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Western Power has enhanced its forecasting and load balancing to improve the way it manages the network in line with changing environmental conditions and community energy use.

With the increase in rooftop solar, and data from growing network smarts like Advanced Metering Infrastructure (AMI), Western Power now has greater insight and understanding of future demand on network infrastructure such as distribution transformers and feeders.

These improved measures are part of work to strengthen network resilience following the record December 2021 heatwave.

As part of this, work has been done to balance load through switching overloaded feeders to adjacent feeders with extra capacity. Western Power has completed work on 42 of 52 feeders with the rest scheduled for completion before Christmas.

Feeders are the conductors (underground cables or poles and wires) which connect from a zone substation to distribution transformers. Distribution transformers convert the medium voltage used in feeders to low voltage suitable for residential use.

Western Power’s Grid Transformation team has undertaken many in-depth studies to assess where measures such as switching could reduce or solve overloading caused by high demand to reduce the potential for outages.

Switching is the process of moving electricity from one circuit to another – essentially re-routing the flow of energy, similar to traffic management re-directing vehicles on an alternate route if a road is congested.

Work to balance load through switching from overloaded feeders to adjacent feeders with extra capacity has taken place in Beechboro, Bibra Lake, Bunbury, Busselton, Cockburn, Morley, Scarborough, Muchea, North Beach, Pinjarra/Coolup, Southern River, Wanneroo, East Perth, Joondalup, Lansdale, Clarkson, Yokine and Meadow Springs, with more locations to follow.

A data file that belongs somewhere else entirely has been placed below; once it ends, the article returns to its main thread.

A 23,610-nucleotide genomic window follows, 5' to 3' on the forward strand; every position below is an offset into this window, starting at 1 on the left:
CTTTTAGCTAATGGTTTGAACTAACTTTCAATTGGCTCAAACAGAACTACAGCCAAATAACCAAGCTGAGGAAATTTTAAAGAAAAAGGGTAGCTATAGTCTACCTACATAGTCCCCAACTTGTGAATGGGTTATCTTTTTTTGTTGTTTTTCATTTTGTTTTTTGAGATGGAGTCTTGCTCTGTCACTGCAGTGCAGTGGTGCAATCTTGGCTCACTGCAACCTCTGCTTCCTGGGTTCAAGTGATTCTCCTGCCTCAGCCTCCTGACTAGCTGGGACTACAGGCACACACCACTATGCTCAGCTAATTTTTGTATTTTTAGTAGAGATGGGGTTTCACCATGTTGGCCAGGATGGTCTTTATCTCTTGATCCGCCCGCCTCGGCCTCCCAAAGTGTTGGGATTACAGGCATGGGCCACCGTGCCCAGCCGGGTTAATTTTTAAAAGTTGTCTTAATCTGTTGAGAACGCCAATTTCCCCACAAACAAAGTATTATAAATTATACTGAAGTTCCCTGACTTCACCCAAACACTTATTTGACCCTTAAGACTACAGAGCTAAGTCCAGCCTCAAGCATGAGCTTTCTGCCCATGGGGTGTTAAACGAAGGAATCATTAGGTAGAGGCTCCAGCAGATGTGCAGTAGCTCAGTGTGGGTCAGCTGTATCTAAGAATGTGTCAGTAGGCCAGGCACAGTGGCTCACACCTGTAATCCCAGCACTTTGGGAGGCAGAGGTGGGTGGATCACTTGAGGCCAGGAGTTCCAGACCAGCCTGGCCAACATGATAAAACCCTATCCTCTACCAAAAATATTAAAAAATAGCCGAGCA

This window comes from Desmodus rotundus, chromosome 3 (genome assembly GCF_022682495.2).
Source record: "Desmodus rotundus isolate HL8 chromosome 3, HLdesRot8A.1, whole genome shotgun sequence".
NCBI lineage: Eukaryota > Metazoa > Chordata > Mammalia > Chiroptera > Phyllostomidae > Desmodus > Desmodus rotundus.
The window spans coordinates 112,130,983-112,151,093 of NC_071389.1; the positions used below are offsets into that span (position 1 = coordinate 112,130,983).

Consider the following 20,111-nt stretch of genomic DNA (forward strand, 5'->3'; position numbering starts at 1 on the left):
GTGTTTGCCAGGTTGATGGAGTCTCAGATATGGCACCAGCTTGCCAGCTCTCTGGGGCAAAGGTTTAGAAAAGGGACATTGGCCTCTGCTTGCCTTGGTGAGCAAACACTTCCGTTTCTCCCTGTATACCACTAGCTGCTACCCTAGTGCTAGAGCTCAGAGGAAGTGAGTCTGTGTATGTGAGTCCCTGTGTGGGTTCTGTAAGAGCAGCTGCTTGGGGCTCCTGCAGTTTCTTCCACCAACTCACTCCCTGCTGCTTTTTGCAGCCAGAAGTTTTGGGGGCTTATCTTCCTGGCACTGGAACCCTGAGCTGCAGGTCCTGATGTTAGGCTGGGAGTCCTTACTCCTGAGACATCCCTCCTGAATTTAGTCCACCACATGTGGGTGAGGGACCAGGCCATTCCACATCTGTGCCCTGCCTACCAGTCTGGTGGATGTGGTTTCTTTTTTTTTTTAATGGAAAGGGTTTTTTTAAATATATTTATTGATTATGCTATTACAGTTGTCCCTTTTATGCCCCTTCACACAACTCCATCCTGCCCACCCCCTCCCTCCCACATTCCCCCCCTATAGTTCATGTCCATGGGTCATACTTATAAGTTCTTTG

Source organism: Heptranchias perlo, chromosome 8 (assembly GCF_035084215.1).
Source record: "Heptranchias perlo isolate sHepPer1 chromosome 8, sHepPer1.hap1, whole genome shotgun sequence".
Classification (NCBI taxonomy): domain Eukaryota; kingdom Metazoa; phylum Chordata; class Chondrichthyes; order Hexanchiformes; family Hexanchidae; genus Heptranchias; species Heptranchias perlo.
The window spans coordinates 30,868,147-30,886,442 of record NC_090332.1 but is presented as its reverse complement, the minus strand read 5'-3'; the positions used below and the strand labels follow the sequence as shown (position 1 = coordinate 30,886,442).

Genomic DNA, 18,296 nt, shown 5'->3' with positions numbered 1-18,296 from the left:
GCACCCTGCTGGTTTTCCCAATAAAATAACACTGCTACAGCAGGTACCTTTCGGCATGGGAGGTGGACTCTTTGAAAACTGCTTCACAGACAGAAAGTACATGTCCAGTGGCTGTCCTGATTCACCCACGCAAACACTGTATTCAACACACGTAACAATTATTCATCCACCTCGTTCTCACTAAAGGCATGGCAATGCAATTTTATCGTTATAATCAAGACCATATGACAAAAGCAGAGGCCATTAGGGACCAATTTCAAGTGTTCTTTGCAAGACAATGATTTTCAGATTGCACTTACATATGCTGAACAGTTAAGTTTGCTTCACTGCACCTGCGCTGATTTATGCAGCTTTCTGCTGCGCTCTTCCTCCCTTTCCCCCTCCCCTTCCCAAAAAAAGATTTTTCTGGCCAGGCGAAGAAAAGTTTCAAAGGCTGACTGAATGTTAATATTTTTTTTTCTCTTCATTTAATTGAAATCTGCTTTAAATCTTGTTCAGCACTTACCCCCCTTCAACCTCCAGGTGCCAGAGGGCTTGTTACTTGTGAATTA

Head of Grid Transformation Ben Bristow said the methodology to predict distribution transformer load has been reviewed to take into account the changes in grid demand via customer behaviour and use patterns, including the uptake of solar PV systems.

“Using technology such as AMI, Western Power can now better understand energy consumption,” he said.

“In the case of the record consecutive days of extreme hot weather experienced in the December 2021 heatwave, demand was high and infrastructure was not able to cool down or cope with the unprecedented increased load, leading to power outages.

“We’ve actively reduced load from these feeders by reconfiguring the network, identifying infrastructure which can adequately cope with greater demand and ‘switching’ more electricity flow to these assets.

“This has included offloading parts of the distribution network to adjacent feeders, offloading of feeders to adjacent substations or adjacent transformers to prevent overloads and tripping.

“While no network can guarantee 100 per cent reliability and outages do happen as part of normal network operations, through these updated processes we’re working to reduce the risk of people experiencing outages and minimising the duration should they occur.

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